BEIJING — Alibaba cofounder and chairman, Jack Ma, said he planned to step down from the Chinese e-commerce giant on Monday to pursue philanthropy in education, according to a report in The New York Times published Friday evening.
WWD has reached out to the company outside of regular business hours to confirm.
Ma called his retirement “the beginning of an era,” and would remain on Alibaba’s board, the Times said. He stepped down as Alibaba’s chief executive officer in 2013 with the role taken by Daniel Zhang, also seen as his likely eventual successor.
The revelation comes just on the heels of the closing of the second edition of the Alibaba-created Xin Philanthropy Conference, which ended on Wednesday. Ma’s reported plans to dedicate his time to education philanthropy would bring the business mogul back to his roots as an English teacher in rural China.
Ma, who turns 54 on Monday, started Alibaba as an online shopping platform in 1999 and helped grow it into a $420 billion business that now spans retail, financial payments, cloud computing, logistics, film and entertainment, with growing international interests particularly in Southeast Asia through its investment into Lazada.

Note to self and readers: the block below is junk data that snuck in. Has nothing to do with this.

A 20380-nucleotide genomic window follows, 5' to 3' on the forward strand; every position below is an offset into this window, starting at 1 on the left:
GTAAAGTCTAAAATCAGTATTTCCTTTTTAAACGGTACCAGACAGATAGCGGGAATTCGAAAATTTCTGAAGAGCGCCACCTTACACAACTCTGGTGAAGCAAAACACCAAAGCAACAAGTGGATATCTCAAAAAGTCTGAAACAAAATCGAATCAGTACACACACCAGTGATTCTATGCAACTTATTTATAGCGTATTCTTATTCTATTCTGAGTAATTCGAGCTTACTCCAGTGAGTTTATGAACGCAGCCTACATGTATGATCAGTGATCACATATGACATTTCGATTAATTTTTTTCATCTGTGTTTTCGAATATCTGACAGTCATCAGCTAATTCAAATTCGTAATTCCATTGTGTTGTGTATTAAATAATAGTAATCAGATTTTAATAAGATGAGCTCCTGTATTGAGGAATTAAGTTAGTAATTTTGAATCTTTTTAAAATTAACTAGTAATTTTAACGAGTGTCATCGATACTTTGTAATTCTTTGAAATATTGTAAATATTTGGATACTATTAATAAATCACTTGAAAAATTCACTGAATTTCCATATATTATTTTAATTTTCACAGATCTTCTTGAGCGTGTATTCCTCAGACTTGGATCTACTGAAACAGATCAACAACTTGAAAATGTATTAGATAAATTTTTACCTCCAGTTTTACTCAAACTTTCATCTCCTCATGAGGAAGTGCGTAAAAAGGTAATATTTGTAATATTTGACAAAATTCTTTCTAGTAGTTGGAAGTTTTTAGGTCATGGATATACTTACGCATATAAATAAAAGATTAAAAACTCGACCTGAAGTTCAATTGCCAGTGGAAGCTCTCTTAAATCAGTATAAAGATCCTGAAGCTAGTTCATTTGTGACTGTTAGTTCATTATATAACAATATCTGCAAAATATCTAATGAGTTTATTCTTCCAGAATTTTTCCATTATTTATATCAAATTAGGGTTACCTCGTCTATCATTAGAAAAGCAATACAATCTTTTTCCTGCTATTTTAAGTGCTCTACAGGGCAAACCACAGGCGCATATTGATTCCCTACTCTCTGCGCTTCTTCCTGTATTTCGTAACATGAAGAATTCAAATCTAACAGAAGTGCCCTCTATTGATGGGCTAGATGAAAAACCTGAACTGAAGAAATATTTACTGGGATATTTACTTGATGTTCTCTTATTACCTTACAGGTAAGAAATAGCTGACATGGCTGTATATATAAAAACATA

Its immense influence has helped to shape what is called the BAT generation within China, an acronym which stands for Baidu and Tencent — two other Internet behemoths that have fundamentally shifted the way consumers think and operate.
Last year, Ma detailed that he wanted the company to serve two billion consumers on the platform via 10 million businesses, and become the world’s fifth largest economy by the year 2036.
His retirement represents more uncertainty among China’s Internet guard. Richard Liu, ceo of China’s second largest e-commerce platform and the main rival to Alibaba, JD.com, was arrested last week in connection with a sexual assault charge, although he was released and denies any wrongdoing.